62 Year Old Canadian Pastor Returns Home after 2 Year Imprisonment in North Korea

A private jet of the Canadian government carried a 62-year-old pastor back to his home after being released from a North Korea prison. Hyeon Soo Lim was set free from a labor camp after being imprisoned for 2 years on charges of trying to overthrow the Pyongyang regime.

Lim was freed with the assistance of the Global Affairs Canada and the government of Prime Minister Justin Trudeau. The release of Mr. Lim comes after a delegation visited North Korea headed by Daniel Jean, the national security adviser of Trudeau. North Korea released Lim on sick bail though he looked quite healthy as he landed at the air base in CFB Trenton. But his family is going through a series of medical checkups to ensure his health.

Lim had made many trips to North Korea for humanitarian missions working on food and nutrition sustainability. He made over 100 trips over a span of two decades before he was imprisoned in December 2015. The information about his release came up on first on the KCNA news agency of North Korea which cited humanitarian grounds for his release based on poor health. Later Global Affairs called his family to inform about the development and confirm the news.

Lim’s family and the members of his church community were waiting for him at the ground. He got the chance to talk to his son, mother, and wife using a phone on the trip back. James Lim, his son had his daughter with him whom Lim met for the first time. James described the reunion as “surreal” and said it felt amazing to see his dad holding his granddaughter for the first time. In a press conference, James told they were happy and ecstatic that their father has returned home.

Mr. Lim’s health was their main concern and they wanted him to rest and take the time to reconnect with his family and friends. Though the first thing Lim wants to do after reaching home has a relaxing coffee and donut at the popular joint Tim Hortons.

Lim’s experience in North Korea as a prisoner is not available yet but it has strengthened his faith, said James. In the camp, Lim had to eat around 2,700 meals on his own in isolation and he used the time to connect to God. Lim tried to use his time in the best way, which can spend time with God in solitude, said James. The senior pastor will be joining the services in his church and appear before the public. Till then his family wants everyone to respect their privacy and give him time.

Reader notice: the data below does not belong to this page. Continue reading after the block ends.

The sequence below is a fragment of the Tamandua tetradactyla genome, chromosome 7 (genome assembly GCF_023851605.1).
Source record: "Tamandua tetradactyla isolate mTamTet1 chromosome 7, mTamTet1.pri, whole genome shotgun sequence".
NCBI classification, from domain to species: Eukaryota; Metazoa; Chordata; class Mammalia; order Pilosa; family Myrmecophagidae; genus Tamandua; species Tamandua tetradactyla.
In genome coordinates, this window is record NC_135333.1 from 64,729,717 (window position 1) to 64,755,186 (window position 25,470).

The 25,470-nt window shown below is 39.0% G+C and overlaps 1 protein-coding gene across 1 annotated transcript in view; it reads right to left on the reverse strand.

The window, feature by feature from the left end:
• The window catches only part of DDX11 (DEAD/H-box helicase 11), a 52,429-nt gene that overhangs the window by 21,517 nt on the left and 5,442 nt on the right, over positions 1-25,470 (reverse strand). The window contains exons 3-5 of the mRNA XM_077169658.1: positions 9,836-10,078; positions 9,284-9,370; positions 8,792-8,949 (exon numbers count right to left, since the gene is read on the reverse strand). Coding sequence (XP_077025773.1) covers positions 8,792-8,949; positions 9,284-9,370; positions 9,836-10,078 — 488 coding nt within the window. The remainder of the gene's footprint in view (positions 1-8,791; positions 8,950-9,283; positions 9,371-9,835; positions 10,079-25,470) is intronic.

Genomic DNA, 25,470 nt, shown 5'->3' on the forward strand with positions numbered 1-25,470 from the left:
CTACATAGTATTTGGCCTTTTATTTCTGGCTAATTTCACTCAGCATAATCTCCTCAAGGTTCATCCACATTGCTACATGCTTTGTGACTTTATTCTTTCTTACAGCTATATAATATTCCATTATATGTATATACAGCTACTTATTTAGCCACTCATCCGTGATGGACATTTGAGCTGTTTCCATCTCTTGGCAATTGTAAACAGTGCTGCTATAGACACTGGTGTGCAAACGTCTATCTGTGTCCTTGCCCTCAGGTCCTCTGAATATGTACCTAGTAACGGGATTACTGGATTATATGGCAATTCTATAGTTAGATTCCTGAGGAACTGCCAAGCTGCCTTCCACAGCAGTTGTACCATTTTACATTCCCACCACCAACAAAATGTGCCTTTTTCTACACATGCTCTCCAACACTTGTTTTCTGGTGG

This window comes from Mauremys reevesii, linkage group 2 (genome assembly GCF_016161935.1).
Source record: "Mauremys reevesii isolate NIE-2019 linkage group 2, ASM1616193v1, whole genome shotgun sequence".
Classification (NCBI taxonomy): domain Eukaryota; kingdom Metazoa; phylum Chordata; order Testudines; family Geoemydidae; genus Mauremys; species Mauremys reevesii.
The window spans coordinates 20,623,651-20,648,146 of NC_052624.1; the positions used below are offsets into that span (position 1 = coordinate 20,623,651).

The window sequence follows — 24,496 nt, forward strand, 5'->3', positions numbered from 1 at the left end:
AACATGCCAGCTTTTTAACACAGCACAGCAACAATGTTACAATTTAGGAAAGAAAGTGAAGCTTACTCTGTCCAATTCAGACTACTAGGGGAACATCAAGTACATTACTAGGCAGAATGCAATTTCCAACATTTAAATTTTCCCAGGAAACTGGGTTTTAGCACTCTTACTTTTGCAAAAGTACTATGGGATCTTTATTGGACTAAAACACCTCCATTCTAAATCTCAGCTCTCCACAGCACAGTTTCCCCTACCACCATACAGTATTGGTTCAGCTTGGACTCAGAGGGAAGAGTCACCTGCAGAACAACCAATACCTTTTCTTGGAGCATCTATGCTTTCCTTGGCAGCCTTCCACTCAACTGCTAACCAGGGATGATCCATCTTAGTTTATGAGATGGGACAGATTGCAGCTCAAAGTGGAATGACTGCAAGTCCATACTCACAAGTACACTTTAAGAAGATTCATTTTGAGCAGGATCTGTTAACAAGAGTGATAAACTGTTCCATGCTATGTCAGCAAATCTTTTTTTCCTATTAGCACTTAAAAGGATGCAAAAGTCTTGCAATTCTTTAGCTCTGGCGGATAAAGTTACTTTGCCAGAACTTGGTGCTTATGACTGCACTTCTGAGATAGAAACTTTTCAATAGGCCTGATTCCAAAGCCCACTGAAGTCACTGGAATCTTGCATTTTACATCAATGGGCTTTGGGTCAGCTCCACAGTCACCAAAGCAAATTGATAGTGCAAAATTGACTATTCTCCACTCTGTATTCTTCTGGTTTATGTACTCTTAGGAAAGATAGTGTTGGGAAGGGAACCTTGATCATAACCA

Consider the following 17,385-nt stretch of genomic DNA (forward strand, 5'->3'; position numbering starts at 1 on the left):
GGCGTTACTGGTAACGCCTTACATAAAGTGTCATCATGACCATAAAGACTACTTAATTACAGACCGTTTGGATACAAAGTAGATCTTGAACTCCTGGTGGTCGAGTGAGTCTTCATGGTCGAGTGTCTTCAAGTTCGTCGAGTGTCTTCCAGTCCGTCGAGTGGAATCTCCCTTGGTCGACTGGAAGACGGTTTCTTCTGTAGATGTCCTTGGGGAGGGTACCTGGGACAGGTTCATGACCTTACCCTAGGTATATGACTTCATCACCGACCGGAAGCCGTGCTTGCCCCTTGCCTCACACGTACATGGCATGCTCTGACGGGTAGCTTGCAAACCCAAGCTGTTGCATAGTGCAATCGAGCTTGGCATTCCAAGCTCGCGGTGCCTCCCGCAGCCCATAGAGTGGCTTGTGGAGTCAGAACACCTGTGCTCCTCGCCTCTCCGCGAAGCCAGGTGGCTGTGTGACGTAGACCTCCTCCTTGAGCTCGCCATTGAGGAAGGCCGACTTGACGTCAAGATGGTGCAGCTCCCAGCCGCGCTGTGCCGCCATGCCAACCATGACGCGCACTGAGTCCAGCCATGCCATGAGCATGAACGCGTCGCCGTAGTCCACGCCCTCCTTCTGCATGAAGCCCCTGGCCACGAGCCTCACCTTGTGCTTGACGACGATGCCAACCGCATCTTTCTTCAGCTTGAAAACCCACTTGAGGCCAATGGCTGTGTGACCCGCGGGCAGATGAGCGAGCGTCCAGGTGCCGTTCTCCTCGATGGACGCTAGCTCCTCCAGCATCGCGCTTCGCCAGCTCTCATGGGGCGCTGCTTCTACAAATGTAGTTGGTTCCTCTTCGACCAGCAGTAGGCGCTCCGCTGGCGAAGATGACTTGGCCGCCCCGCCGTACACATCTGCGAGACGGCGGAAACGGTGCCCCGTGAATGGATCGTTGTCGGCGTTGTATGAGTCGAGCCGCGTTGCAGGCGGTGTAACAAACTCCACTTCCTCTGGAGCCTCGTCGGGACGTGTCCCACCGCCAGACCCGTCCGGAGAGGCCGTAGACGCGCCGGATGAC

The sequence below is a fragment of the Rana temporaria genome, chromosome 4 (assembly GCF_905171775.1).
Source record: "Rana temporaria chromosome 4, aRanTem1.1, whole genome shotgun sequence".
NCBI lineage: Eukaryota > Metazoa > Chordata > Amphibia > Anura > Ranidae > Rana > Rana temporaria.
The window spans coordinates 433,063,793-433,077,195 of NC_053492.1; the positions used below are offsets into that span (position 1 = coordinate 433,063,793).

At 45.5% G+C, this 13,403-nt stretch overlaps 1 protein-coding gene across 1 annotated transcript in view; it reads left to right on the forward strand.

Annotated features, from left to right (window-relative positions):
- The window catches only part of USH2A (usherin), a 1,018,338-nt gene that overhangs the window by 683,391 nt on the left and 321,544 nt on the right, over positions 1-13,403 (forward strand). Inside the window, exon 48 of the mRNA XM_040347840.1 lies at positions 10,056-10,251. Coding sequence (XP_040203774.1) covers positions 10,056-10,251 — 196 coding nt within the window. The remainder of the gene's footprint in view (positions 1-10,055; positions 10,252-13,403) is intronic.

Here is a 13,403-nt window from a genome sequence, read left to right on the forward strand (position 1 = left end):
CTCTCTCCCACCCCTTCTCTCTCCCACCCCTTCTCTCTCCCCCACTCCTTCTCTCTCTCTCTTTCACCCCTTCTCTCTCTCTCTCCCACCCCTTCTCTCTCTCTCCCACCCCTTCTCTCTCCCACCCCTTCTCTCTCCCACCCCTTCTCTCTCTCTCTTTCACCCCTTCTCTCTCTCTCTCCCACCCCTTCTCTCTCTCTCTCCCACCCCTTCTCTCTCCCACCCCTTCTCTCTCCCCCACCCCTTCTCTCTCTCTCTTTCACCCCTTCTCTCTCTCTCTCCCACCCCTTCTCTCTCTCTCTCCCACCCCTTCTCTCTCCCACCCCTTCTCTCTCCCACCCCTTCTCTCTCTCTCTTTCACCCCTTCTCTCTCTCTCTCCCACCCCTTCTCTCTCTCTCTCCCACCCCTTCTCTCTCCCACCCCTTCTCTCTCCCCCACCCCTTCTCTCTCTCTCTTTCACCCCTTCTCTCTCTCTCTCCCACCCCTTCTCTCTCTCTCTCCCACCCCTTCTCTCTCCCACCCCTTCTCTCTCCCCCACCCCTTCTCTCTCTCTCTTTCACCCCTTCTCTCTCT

James has expressed his gratitude to the government and Global Affairs for facilitating the release of his father.

A New Way of Looking at Canadian Churches

How about a church converted to a brewery or a wedding hall?

It may sound surprising, but Canadian churches are selling like hot cakes in the real estate market. There are many reasons that have prompted the phenomenon including decreasing congregations and coming of the mega churches. But most important is the rising demand for real estate in the urban centers of the country. From religious to secular, the buildings are being given a new identity and makeover by the business owners. Church converting is not the only one quickly developing field in Canada. It includes also gambling industry. Nowadays a lot of credible gaming sources like NBSO online review directory or others become online-oriented, that is why you can easily find the detailed listing of best gaming activities (pour les visiteurs francophones et des informations sur le plus populaire casino en ligne).

There are many interesting examples out there. A church in Sherbrooke has been converted to a rock climbing gym while a few others have been transformed into restaurants. Marly Anderson from Victoria-by-the-Sea in Prince Edward Island roped in the federal and provincial government in her initiative of converting a church into a wedding venue.

She received funding from the government for the project and renovated the church which was sitting empty for 12 years. With an investment of $140,000, The Grand Victorian was opened retaining the look of the church from outside. But inside it was completely changed and now the altar serves as the bar during weddings!